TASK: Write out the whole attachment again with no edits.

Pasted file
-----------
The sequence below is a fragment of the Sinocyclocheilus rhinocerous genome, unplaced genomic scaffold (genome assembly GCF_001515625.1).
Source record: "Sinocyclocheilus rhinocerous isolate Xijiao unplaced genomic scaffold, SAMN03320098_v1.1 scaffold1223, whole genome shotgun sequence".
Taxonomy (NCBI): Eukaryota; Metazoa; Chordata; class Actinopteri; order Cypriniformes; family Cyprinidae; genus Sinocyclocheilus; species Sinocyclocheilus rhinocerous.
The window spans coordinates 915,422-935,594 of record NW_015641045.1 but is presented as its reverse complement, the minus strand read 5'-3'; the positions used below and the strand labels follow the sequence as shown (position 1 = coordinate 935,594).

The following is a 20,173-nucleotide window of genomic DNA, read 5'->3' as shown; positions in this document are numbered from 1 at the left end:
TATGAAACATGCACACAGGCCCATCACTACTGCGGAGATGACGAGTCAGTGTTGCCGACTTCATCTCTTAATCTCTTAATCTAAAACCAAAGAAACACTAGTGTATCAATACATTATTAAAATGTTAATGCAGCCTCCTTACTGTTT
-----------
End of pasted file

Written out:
The sequence below is a fragment of the Sinocyclocheilus rhinocerous genome, unplaced genomic scaffold (genome assembly GCF_001515625.1).
Source record: "Sinocyclocheilus rhinocerous isolate Xijiao unplaced genomic scaffold, SAMN03320098_v1.1 scaffold1223, whole genome shotgun sequence".
Taxonomy (NCBI): Eukaryota; Metazoa; Chordata; class Actinopteri; order Cypriniformes; family Cyprinidae; genus Sinocyclocheilus; species Sinocyclocheilus rhinocerous.
The window spans coordinates 915,422-935,594 of record NW_015641045.1 but is presented as its reverse complement, the minus strand read 5'-3'; the positions used below and the strand labels follow the sequence as shown (position 1 = coordinate 935,594).

The following is a 20,173-nucleotide window of genomic DNA, read 5'->3' as shown; positions in this document are numbered from 1 at the left end:
TATGAAACATGCACACAGGCCCATCACTACTGCGGAGATGACGAGTCAGTGTTGCCGACTTCATCTCTTAATCTCTTAATCTAAAACCAAAGAAACACTAGTGTATCAATACATTATTAAAATGTTAATGCAGCCTCCTTACTGTTT